|Publication number||US4309106 A|
|Application number||US 06/118,007|
|Publication date||Jan 5, 1982|
|Filing date||Feb 4, 1980|
|Priority date||Feb 4, 1980|
|Publication number||06118007, 118007, US 4309106 A, US 4309106A, US-A-4309106, US4309106 A, US4309106A|
|Inventors||Kenneth L. Smith|
|Original Assignee||The United States Of America As Represented By The Secretary Of The Air Force|
|Export Citation||BiBTeX, EndNote, RefMan|
|Patent Citations (3), Non-Patent Citations (2), Referenced by (5), Classifications (8)|
|External Links: USPTO, USPTO Assignment, Espacenet|
The invention described herein may be manufactured and used by or for the Government of the United States for all governmental purposes without the payment of any royalty.
The invention is directed to an electronic apparatus for locating the centrum of a spread luminous energy beam impinging a shift register scanned linear photodetector array. The clock pulses corresponding to successive detectors, in the course of scanning the array from one end to the other, are accumulated in a counter until a video signal indicates an illuminated detector. Thereafter, alternate processed video signals are counted, while clock pulses are locked out. At the end of that scan, all subsequent clock and video pulses are prohibited from reaching the counter.
Allowing the apparatus to cycle freely, at the comparatively high scanning rate typical of the art, produces visual offensive flicker in the display. To overcome this detraction, the counter accumulation and associated visual display presents the count from a sampled scan, in which the sampling rate is within the perceptive frequency range of human vision.
Inoperability of the video signal is detected by an alternating visual display, sequentially alternated by the scan start and then the first video pulses.
FIG. 1 schematically depicts one application for the embodying electronic apparatus.
FIG. 2 is an electrical schematic block diagram of an embodiment.
FIG. 3 contains an electrical schematic of the sampling rate control.
FIGS. 4a-4f contain time plots of the various electrical signals.
FIG. 5 has an electrical schematic of a video signal presence monitor circuit.
Linear photodiode arrays find applications in optical character recognition, pattern recognition, facsimile and non-contact measurements. Often the luminous energy impinging the linear array elements is significantly broader than any one element, while the functional objective of the apparatus seeks to find the centrum of the spread.
The difficulty of locating this centrum is exacerbated by the fact that the conventional output from linear arrays consists of data synchronized to an internal shift register scanning circuit. Undoubtedly, photodiode arrays having direct access to each diode element are available. Nevertheless, a normal array user would not likely choose this route when made aware of the attendant packaging problems. Namely, a device package having hundreds of pins. In conclusion, then, a shift register pulse train output typifies the form of the detection data obtained from a photodiode linear array.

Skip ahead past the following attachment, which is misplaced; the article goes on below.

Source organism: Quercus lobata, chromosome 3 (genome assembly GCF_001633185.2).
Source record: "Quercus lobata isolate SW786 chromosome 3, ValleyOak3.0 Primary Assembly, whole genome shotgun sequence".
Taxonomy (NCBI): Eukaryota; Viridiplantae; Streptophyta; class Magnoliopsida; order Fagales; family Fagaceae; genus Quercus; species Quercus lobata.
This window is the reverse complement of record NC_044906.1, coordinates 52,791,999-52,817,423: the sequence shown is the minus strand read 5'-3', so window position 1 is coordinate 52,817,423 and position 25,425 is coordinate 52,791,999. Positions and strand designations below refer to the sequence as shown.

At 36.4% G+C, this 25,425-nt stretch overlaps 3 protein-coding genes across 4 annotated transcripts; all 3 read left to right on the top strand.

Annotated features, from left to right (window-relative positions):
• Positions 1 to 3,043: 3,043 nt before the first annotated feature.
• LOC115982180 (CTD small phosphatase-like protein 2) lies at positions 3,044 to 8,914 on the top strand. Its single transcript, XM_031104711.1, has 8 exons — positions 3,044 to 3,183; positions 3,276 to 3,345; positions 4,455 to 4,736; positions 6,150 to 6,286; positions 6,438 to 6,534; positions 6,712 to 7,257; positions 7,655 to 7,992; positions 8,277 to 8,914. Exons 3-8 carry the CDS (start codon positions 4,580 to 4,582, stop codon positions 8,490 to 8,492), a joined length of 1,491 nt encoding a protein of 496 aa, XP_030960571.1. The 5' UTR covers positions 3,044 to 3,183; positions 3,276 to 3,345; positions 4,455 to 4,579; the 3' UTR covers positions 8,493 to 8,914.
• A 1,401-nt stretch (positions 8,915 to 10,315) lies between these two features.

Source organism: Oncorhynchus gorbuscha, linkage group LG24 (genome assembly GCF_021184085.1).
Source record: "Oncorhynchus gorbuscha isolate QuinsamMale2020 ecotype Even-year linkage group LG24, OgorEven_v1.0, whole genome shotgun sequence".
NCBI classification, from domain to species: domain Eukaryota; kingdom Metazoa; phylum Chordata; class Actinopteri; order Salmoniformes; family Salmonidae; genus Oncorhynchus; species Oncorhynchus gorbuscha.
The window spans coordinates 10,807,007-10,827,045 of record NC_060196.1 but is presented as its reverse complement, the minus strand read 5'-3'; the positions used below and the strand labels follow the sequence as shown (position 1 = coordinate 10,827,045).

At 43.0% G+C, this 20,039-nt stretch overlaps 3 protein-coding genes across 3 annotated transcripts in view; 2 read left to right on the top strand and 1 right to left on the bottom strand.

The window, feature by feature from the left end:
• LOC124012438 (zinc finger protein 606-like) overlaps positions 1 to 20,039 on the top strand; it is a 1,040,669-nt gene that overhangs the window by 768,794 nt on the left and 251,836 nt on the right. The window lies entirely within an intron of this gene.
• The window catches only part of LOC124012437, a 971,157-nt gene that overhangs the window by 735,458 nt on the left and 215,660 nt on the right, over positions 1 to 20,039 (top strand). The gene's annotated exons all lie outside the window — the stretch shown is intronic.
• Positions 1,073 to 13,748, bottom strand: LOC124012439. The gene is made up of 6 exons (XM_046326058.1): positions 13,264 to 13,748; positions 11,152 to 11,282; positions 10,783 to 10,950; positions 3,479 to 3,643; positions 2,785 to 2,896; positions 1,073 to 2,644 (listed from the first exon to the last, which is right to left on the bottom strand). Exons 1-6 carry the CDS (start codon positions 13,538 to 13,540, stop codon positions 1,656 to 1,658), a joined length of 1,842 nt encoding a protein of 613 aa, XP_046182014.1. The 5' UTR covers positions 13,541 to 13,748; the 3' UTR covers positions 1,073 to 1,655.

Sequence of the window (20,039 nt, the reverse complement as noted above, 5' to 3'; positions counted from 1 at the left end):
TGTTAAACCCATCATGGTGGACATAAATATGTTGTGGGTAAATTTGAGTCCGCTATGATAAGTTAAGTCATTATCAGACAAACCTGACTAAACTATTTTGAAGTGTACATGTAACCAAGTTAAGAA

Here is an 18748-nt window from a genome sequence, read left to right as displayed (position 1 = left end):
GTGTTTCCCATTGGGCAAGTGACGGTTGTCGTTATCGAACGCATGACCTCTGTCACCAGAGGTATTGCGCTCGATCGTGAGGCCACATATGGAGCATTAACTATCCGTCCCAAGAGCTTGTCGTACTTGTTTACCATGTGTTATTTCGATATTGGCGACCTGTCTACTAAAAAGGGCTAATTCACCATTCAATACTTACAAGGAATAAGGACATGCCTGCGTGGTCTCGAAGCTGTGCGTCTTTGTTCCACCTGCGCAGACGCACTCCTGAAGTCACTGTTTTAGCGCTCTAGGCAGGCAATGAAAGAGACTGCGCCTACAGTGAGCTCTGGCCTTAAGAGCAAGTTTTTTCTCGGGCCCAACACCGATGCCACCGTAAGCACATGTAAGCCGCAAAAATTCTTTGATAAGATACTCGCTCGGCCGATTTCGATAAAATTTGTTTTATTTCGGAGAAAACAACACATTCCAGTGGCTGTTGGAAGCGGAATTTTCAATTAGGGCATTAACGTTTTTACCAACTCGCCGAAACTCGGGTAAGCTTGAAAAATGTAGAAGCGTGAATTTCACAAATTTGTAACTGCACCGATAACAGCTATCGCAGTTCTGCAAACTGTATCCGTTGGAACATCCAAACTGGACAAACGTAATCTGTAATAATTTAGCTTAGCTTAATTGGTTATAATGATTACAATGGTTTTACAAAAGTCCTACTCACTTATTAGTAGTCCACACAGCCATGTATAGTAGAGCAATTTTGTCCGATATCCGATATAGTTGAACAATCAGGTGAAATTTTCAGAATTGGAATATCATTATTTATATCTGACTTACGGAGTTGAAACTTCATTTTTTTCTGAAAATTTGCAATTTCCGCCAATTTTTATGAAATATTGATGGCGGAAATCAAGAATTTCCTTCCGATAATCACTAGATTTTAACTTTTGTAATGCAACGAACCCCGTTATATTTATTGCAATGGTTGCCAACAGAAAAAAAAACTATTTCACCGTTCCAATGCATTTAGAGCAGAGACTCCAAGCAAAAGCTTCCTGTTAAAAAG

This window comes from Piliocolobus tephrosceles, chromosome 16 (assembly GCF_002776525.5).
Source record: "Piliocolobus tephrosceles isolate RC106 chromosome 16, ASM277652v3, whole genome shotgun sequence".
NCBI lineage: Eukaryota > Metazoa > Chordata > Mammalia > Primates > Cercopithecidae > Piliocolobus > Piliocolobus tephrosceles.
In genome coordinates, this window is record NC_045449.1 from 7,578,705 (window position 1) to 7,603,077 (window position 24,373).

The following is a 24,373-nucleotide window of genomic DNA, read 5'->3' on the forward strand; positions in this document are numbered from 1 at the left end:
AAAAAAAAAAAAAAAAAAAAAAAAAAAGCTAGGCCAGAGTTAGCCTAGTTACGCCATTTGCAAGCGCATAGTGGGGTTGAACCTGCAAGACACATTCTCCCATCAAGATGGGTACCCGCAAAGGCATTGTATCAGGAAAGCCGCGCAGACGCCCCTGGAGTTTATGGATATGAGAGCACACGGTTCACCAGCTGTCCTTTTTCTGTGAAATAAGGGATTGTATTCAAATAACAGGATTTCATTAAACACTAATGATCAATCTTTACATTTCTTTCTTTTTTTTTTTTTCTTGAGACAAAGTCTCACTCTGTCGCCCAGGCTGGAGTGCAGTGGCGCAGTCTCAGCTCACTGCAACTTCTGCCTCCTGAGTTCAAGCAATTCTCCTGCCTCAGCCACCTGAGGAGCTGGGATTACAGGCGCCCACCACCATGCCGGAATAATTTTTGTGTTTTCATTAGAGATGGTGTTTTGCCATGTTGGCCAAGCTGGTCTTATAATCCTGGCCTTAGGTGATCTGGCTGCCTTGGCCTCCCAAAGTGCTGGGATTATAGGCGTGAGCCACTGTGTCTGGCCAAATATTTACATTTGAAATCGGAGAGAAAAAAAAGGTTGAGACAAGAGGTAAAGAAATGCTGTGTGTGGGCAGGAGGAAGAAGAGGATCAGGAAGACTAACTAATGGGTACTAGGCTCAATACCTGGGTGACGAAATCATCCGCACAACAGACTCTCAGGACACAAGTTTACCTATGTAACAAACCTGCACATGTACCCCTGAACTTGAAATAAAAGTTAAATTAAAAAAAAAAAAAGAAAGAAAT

With an awareness of these underlying conventions, attention is directed to FIG. 1 of the drawings. Though the central feature of the invention lies in the apparatus performing the electronic processing of array data, it is useful to understand the overall context in which the apparatus is employed. As depicted in this embodiment, the aforementioned array, 1, is oriented perpendicular to luminous energy fan line 2. The optical apparatus creating and directing fan line 2 translates it in the direction of the array axis, in such a way that the distance between its present shown location, 3, and reference line 4 corresponds by a known function to the parameter being measured.
It is worth noting that fan line 2 is the Fraunhofer diffraction pattern of laser beam 6 when this beam is projected through random diffraction grating 7. The import of its formation lies in the fact that fan line 2 has a measurable width at the intersection with array 1, which width simultaneously illuminates a number of photodiodes in the array. In general, it may be said that the envelope of the intensity across fan line 2 approaches a Gaussian curve.
Attention is now directed to FIG. 2 where the invention is preferably embodied in an electronic circuit. In fabrication the circuit utilizes conventional TTL logic gates and a 512 element G-series linear photodiode array manufactured by EG & G Reticon. Array 1, as packaged, contains an RC 300 series clock, counter and amplifier circuit. The clock rate is set to a frequency of approximately 250 KHz. The cell-to-cell sampling rate is fixed to the clock frequency while the total time between full array scans is approximately one five-hundredth of the clock rate.
Three electrical signals eminating from array 1 convey all the data of interest. A start pulse appears whenever a new scan of the array is commenced, its repetition rate corresponding to the full array scan rate. The clock is free-running, driving a counter internal to the array which defines the order the elements are sampled. Since the video output is synchronized to the clock pulses, at all counts from the start pulse, the video signal at each clock pulse along the train of pulses represents the photodiode response at a specific location along the length of the array.